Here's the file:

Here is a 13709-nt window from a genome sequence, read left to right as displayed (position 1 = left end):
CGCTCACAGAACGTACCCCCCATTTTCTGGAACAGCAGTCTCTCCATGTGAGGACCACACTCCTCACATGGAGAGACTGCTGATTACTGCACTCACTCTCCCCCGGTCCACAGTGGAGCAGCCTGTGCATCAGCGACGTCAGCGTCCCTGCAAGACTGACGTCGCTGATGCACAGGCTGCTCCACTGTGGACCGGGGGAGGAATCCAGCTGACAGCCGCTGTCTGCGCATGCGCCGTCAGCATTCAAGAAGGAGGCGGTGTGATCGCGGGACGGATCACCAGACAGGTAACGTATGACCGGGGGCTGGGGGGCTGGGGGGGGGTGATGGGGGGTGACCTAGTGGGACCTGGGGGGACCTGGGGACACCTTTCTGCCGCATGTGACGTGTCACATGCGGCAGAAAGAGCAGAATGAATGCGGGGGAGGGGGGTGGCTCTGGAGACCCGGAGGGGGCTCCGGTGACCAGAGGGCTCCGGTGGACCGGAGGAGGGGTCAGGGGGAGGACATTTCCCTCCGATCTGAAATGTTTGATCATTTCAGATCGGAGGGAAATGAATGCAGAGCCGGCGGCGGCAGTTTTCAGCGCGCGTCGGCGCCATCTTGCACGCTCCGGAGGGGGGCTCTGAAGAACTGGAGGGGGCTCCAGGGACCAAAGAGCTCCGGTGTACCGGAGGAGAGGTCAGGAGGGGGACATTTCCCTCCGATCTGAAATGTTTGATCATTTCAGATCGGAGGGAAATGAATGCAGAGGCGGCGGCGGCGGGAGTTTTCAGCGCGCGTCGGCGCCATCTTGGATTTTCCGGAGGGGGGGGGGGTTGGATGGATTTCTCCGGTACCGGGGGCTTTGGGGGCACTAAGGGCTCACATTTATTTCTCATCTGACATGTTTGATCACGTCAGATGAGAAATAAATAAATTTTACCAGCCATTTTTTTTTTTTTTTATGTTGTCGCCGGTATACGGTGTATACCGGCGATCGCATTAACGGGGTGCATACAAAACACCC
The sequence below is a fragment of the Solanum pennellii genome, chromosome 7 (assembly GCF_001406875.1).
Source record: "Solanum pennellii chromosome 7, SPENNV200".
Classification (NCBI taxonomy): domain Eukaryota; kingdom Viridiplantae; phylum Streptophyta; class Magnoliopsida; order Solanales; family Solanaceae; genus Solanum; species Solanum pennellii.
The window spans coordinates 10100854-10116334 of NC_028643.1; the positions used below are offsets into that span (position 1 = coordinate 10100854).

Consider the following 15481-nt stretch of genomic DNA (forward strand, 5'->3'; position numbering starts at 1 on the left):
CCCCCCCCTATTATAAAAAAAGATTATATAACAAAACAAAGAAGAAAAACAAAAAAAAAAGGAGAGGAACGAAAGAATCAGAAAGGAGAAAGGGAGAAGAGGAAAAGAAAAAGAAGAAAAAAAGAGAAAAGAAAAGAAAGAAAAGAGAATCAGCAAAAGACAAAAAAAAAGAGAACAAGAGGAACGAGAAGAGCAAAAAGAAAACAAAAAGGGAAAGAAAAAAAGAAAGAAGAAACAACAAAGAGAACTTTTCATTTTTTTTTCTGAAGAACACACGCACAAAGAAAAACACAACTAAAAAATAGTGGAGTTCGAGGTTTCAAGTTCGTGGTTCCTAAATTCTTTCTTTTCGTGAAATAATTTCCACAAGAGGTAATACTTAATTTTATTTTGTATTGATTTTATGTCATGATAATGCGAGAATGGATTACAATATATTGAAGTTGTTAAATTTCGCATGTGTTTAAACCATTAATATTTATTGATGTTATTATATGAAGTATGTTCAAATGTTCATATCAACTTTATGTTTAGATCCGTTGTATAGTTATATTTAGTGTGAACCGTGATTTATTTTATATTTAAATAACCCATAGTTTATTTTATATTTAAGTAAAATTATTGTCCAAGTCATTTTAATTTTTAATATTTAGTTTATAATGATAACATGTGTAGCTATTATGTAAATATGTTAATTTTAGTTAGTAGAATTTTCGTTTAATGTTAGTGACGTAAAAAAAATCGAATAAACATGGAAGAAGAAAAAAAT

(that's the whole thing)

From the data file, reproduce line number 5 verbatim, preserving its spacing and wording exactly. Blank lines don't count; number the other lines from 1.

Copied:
Classification (NCBI taxonomy): domain Eukaryota; kingdom Viridiplantae; phylum Streptophyta; class Magnoliopsida; order Solanales; family Solanaceae; genus Solanum; species Solanum pennellii.